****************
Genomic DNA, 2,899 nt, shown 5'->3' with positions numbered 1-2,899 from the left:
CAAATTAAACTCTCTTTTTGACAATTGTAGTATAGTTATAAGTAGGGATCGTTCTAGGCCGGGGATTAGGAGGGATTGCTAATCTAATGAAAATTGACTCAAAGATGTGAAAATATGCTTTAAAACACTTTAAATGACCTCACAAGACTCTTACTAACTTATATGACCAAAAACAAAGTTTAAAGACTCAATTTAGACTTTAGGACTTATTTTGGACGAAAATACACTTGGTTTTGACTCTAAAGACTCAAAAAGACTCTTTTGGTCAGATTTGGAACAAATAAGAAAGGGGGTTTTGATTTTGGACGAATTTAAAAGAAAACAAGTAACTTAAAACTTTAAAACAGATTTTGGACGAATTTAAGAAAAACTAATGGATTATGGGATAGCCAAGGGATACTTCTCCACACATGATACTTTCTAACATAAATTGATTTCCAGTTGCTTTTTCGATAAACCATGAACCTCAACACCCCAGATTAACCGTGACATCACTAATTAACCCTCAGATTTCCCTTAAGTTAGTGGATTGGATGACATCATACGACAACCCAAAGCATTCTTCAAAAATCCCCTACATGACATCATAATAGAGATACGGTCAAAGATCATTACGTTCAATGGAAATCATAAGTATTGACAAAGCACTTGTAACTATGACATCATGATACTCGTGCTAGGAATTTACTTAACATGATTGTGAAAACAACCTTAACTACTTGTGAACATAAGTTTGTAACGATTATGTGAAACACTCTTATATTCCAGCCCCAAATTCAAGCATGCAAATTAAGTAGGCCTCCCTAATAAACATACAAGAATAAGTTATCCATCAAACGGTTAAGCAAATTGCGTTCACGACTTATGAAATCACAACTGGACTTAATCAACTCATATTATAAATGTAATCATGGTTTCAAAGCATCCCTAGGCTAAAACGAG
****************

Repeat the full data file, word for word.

Genomic DNA, 2,899 nt, shown 5'->3' with positions numbered 1-2,899 from the left:
CAAATTAAACTCTCTTTTTGACAATTGTAGTATAGTTATAAGTAGGGATCGTTCTAGGCCGGGGATTAGGAGGGATTGCTAATCTAATGAAAATTGACTCAAAGATGTGAAAATATGCTTTAAAACACTTTAAATGACCTCACAAGACTCTTACTAACTTATATGACCAAAAACAAAGTTTAAAGACTCAATTTAGACTTTAGGACTTATTTTGGACGAAAATACACTTGGTTTTGACTCTAAAGACTCAAAAAGACTCTTTTGGTCAGATTTGGAACAAATAAGAAAGGGGGTTTTGATTTTGGACGAATTTAAAAGAAAACAAGTAACTTAAAACTTTAAAACAGATTTTGGACGAATTTAAGAAAAACTAATGGATTATGGGATAGCCAAGGGATACTTCTCCACACATGATACTTTCTAACATAAATTGATTTCCAGTTGCTTTTTCGATAAACCATGAACCTCAACACCCCAGATTAACCGTGACATCACTAATTAACCCTCAGATTTCCCTTAAGTTAGTGGATTGGATGACATCATACGACAACCCAAAGCATTCTTCAAAAATCCCCTACATGACATCATAATAGAGATACGGTCAAAGATCATTACGTTCAATGGAAATCATAAGTATTGACAAAGCACTTGTAACTATGACATCATGATACTCGTGCTAGGAATTTACTTAACATGATTGTGAAAACAACCTTAACTACTTGTGAACATAAGTTTGTAACGATTATGTGAAACACTCTTATATTCCAGCCCCAAATTCAAGCATGCAAATTAAGTAGGCCTCCCTAATAAACATACAAGAATAAGTTATCCATCAAACGGTTAAGCAAATTGCGTTCACGACTTATGAAATCACAACTGGACTTAATCAACTCATATTATAAATGTAATCATGGTTTCAAAGCATCCCTAGGCTAAAACGAG